The Turnbull Government yesterday announced a Royal Commission is to be conducted into the banks.  Ignoring for a moment the political angle and any commentary on this, the Royal Commission is a somewhat significant occurrence and it is probably worth understanding its terms of reference (as broad as they may be).
As noted by Adam Gartrell and Eryk Bagshaw in Fairfax Media, the royal commission will now examine all cases of "misconduct", including breaches of professional standards and not just "illegal and unethical" practices, across the insurance, banking and superannuation industries. It will focus on "any conduct, practices, behaviour or business activity that falls below community standards" and "the use of superannuation that is otherwise not in the best interest of members". 

The government's terms of reference do not specify an investigation into the pay packets of banking executives or protections for whistle-blowers of financial misconduct, but they are sufficiently broad to include these if they wish. Union bosses could also be forced to take the stand, with industry super funds run by union executives under the spotlight over how they spend their members' superannuation funds. The commission does not have the power to provide victims of misconduct an avenue for compensation, putting at least a year-long delay on reparations for affected businesses or consumers.

The market didn’t react well, with bank shares hit by up to 2.5% in initial trade.

Some of the initial commentary is well worth a read.  Tony Boyd in the AFR notes the royal commission is viewed by many as the triumph of politics over common sense. But it is structured in a way that could exacerbate the hatred of the financial services sector among a vocal minority. He, like other commentators, has noted the tight timeframe of just 14 months will likely constrain the ability of the commission to achieve too much.  However, many commentators are already expecting that the deadline could well blow out as more political pressure is heaped on the government (or a potential new government during the term of the commission).
Phillip Baker, also in the AFR, has already suggested a key outcome could be increasing mortgage rates.  He goes on to note that the commission process will also lead to an increase in regulatory costs for banks over the next 12 months.  That not only puts further pressure on the profit outlook, it takes the focus of management away from dealing with the day to day running of the bank and the disruption that faces the sector right now. (That’s companies like Peer Estate.)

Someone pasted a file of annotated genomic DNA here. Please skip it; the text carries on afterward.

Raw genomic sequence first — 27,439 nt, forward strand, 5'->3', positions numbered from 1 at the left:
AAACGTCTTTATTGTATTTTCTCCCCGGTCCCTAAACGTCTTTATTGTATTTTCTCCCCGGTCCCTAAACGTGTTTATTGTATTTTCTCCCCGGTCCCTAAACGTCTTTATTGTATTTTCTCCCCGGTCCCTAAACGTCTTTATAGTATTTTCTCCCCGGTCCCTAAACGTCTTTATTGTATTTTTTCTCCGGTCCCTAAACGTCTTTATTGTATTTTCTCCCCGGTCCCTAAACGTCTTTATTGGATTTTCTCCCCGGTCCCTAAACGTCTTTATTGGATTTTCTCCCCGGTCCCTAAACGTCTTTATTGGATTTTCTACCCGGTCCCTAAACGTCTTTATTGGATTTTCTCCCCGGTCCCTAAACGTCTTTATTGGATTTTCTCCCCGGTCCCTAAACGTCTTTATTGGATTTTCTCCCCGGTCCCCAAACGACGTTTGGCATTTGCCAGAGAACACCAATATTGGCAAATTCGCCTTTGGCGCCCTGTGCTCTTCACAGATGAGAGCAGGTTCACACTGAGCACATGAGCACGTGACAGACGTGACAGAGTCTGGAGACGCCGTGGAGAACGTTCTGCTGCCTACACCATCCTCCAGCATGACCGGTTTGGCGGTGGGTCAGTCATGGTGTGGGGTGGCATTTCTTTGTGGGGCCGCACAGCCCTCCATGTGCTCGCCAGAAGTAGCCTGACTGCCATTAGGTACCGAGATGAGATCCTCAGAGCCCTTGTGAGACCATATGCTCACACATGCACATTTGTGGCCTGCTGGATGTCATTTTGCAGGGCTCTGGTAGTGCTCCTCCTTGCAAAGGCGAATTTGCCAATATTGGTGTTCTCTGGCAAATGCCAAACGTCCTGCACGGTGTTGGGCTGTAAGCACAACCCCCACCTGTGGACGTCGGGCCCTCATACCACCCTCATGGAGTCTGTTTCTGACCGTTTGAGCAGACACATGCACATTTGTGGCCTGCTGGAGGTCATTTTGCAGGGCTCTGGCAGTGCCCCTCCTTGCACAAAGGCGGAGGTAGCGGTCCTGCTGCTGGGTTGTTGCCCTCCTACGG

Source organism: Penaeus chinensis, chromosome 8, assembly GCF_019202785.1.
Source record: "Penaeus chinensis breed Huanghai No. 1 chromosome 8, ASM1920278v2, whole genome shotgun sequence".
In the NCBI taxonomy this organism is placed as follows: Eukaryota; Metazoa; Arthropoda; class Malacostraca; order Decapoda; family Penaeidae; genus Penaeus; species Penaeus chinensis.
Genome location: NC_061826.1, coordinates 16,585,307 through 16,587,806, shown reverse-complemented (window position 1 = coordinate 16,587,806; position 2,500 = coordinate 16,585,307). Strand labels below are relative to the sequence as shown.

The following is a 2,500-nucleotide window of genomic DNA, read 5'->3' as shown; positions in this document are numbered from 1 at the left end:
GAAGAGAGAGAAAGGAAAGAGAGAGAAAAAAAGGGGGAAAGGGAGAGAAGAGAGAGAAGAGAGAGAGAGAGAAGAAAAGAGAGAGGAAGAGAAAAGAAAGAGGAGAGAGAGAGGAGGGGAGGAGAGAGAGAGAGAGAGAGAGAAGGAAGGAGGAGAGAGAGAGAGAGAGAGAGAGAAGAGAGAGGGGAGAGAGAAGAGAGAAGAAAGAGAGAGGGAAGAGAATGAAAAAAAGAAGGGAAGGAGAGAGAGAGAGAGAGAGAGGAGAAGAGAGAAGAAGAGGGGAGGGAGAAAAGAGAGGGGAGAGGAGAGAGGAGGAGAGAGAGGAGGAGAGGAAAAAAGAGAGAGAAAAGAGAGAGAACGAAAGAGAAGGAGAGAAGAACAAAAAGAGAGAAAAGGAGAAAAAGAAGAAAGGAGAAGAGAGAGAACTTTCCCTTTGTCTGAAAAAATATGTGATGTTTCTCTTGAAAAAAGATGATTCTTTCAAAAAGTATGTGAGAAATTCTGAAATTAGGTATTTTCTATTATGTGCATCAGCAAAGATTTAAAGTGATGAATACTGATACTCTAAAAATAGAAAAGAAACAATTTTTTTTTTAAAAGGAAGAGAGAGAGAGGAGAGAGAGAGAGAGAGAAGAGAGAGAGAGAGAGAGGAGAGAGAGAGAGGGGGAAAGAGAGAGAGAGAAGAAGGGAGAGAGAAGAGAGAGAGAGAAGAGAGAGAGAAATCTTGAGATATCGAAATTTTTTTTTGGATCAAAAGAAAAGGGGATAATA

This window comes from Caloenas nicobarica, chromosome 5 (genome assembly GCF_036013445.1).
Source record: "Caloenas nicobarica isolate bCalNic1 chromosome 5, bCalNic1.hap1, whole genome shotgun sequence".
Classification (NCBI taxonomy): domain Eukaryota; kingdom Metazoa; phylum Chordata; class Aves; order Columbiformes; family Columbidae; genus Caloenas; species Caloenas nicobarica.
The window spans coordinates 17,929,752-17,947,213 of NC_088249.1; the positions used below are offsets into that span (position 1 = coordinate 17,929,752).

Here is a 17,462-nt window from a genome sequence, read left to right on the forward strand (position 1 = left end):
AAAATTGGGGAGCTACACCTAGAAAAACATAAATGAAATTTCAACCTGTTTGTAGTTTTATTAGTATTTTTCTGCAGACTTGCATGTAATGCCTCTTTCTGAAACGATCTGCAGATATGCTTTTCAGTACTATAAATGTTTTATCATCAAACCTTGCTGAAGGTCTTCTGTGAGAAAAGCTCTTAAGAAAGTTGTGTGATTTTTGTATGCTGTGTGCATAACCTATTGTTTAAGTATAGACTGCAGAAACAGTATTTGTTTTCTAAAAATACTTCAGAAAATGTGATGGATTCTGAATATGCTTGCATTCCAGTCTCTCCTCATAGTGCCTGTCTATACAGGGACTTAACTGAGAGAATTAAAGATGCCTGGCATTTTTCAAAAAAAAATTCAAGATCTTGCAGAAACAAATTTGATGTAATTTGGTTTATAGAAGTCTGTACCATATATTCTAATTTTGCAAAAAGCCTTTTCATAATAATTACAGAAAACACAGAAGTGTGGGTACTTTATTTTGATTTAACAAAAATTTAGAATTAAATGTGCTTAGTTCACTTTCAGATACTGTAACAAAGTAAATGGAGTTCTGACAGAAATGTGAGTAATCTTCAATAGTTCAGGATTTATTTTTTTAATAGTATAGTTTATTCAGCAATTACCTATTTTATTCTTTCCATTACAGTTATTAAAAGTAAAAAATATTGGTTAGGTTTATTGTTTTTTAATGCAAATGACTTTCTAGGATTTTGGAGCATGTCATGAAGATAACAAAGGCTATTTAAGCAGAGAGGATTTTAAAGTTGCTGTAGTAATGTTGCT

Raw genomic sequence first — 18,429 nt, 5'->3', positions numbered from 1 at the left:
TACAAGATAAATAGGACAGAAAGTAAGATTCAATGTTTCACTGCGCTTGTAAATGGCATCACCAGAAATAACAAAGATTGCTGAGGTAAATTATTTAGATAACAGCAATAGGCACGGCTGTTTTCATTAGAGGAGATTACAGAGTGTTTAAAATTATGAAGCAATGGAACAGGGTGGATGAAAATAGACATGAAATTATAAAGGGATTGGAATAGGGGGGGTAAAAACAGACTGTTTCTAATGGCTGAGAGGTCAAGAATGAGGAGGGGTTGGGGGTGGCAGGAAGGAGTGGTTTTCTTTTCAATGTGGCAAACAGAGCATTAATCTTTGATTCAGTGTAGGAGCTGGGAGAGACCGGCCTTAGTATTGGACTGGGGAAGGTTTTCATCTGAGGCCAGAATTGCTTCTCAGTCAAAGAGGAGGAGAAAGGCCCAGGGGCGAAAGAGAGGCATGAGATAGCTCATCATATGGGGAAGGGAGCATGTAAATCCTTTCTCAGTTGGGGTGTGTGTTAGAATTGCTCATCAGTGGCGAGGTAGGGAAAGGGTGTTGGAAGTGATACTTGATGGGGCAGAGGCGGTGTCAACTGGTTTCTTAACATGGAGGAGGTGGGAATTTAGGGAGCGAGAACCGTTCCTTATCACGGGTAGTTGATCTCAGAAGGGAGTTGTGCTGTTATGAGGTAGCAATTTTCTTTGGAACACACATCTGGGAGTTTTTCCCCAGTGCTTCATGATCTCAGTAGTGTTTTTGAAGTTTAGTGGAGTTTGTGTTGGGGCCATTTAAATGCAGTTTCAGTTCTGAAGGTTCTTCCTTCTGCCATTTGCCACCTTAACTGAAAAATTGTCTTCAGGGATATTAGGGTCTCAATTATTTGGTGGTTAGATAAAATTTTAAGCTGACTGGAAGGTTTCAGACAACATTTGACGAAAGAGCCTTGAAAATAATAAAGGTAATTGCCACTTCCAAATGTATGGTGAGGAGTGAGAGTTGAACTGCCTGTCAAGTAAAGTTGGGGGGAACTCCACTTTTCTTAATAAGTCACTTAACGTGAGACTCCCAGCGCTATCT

Back in April, Peter Van Onselen, in The Australian, argued the positive case for a Royal Commission which is worth a re-read.  He argued Australia’s big four banks are the nation’s four largest companies, with a total market capitalisation of $450 billion. For context, the combined market capitalisation of every other company in the top 50 listed on the stock exchange is about $800bn, and that includes giants such as the big miners, Wesfarmers, Telstra and Woolworths. As such, maybe a little scrutiny, to ensure that are not abusing this market power, is a good thing?  As he concluded, of course there are risks in holding a royal commission into the banks. But surely the greater risk is letting these huge businesses go unchecked.

What happens over the next 12 months (or more) is unknown.  What we do know is that it will dominate the headlines for a long time and the initial market reactions from some of these headlines could be savage.  Buckle in!

So what does it mean for us?  Banks have dominated the lending landscape in Australia for generations. Non-bank lenders have a significantly smaller market share here than they do in the US or Europe.  Whilst no one wishes any pain to the banks or their shareholders, this is yet another event that will continue to drive the market presence of non-bank lenders like Peer Estate.  We pride ourselves on our transparency, whether that transparency is of information, price or terms.  We will continue to grow our business, alongside that of our online brethren, and look forward to continuing to support you.